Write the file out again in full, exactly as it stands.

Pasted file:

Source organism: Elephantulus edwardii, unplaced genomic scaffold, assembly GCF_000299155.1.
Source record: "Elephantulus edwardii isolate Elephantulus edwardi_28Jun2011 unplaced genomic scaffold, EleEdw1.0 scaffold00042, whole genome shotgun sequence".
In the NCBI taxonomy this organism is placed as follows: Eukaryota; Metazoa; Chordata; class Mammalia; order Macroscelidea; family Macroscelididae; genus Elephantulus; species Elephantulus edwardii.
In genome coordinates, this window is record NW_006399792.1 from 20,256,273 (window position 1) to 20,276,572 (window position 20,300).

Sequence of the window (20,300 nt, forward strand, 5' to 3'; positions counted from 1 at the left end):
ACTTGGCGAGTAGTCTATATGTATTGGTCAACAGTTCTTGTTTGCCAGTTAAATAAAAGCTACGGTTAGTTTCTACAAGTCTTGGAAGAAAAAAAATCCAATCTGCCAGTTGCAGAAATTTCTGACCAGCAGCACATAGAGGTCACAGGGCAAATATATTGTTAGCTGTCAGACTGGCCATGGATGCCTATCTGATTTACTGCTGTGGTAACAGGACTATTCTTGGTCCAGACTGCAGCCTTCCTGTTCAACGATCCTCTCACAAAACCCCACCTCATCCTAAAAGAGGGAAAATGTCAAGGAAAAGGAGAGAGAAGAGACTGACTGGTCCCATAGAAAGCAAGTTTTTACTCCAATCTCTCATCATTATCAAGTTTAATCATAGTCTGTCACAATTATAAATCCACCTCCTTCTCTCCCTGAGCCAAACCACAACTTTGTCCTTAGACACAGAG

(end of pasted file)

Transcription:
Source organism: Elephantulus edwardii, unplaced genomic scaffold, assembly GCF_000299155.1.
Source record: "Elephantulus edwardii isolate Elephantulus edwardi_28Jun2011 unplaced genomic scaffold, EleEdw1.0 scaffold00042, whole genome shotgun sequence".
In the NCBI taxonomy this organism is placed as follows: Eukaryota; Metazoa; Chordata; class Mammalia; order Macroscelidea; family Macroscelididae; genus Elephantulus; species Elephantulus edwardii.
In genome coordinates, this window is record NW_006399792.1 from 20,256,273 (window position 1) to 20,276,572 (window position 20,300).

Sequence of the window (20,300 nt, forward strand, 5' to 3'; positions counted from 1 at the left end):
ACTTGGCGAGTAGTCTATATGTATTGGTCAACAGTTCTTGTTTGCCAGTTAAATAAAAGCTACGGTTAGTTTCTACAAGTCTTGGAAGAAAAAAAATCCAATCTGCCAGTTGCAGAAATTTCTGACCAGCAGCACATAGAGGTCACAGGGCAAATATATTGTTAGCTGTCAGACTGGCCATGGATGCCTATCTGATTTACTGCTGTGGTAACAGGACTATTCTTGGTCCAGACTGCAGCCTTCCTGTTCAACGATCCTCTCACAAAACCCCACCTCATCCTAAAAGAGGGAAAATGTCAAGGAAAAGGAGAGAGAAGAGACTGACTGGTCCCATAGAAAGCAAGTTTTTACTCCAATCTCTCATCATTATCAAGTTTAATCATAGTCTGTCACAATTATAAATCCACCTCCTTCTCTCCCTGAGCCAAACCACAACTTTGTCCTTAGACACAGAG